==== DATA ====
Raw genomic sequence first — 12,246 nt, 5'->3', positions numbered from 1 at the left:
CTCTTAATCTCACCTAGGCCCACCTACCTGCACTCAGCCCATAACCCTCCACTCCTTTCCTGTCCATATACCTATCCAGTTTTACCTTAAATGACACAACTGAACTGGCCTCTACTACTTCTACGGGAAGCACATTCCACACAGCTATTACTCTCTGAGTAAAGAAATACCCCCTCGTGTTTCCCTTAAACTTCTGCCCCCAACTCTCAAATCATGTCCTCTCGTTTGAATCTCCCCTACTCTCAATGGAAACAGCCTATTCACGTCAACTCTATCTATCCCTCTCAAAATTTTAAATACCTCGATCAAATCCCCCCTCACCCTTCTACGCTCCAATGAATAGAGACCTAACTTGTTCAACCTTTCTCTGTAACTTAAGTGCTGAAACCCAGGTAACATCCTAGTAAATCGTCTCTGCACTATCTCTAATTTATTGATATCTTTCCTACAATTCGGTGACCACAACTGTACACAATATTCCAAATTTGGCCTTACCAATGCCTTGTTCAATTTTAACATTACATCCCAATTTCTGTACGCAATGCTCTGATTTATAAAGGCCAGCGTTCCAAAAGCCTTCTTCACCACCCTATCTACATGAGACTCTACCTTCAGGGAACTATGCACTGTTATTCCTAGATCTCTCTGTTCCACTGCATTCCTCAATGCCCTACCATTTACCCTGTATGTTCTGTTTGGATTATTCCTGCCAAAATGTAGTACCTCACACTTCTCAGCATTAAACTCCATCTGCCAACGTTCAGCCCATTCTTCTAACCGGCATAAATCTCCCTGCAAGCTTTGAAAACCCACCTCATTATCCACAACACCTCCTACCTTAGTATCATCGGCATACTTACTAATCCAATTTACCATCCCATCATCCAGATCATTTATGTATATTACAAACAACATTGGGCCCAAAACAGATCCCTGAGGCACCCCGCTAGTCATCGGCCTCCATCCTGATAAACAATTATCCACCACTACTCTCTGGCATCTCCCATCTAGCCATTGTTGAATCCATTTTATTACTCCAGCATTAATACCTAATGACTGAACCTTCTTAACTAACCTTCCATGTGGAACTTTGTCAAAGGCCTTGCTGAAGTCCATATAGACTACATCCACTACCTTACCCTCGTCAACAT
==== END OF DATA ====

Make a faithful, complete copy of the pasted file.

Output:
Raw genomic sequence first — 12,246 nt, 5'->3', positions numbered from 1 at the left:
CTCTTAATCTCACCTAGGCCCACCTACCTGCACTCAGCCCATAACCCTCCACTCCTTTCCTGTCCATATACCTATCCAGTTTTACCTTAAATGACACAACTGAACTGGCCTCTACTACTTCTACGGGAAGCACATTCCACACAGCTATTACTCTCTGAGTAAAGAAATACCCCCTCGTGTTTCCCTTAAACTTCTGCCCCCAACTCTCAAATCATGTCCTCTCGTTTGAATCTCCCCTACTCTCAATGGAAACAGCCTATTCACGTCAACTCTATCTATCCCTCTCAAAATTTTAAATACCTCGATCAAATCCCCCCTCACCCTTCTACGCTCCAATGAATAGAGACCTAACTTGTTCAACCTTTCTCTGTAACTTAAGTGCTGAAACCCAGGTAACATCCTAGTAAATCGTCTCTGCACTATCTCTAATTTATTGATATCTTTCCTACAATTCGGTGACCACAACTGTACACAATATTCCAAATTTGGCCTTACCAATGCCTTGTTCAATTTTAACATTACATCCCAATTTCTGTACGCAATGCTCTGATTTATAAAGGCCAGCGTTCCAAAAGCCTTCTTCACCACCCTATCTACATGAGACTCTACCTTCAGGGAACTATGCACTGTTATTCCTAGATCTCTCTGTTCCACTGCATTCCTCAATGCCCTACCATTTACCCTGTATGTTCTGTTTGGATTATTCCTGCCAAAATGTAGTACCTCACACTTCTCAGCATTAAACTCCATCTGCCAACGTTCAGCCCATTCTTCTAACCGGCATAAATCTCCCTGCAAGCTTTGAAAACCCACCTCATTATCCACAACACCTCCTACCTTAGTATCATCGGCATACTTACTAATCCAATTTACCATCCCATCATCCAGATCATTTATGTATATTACAAACAACATTGGGCCCAAAACAGATCCCTGAGGCACCCCGCTAGTCATCGGCCTCCATCCTGATAAACAATTATCCACCACTACTCTCTGGCATCTCCCATCTAGCCATTGTTGAATCCATTTTATTACTCCAGCATTAATACCTAATGACTGAACCTTCTTAACTAACCTTCCATGTGGAACTTTGTCAAAGGCCTTGCTGAAGTCCATATAGACTACATCCACTACCTTACCCTCGTCAACAT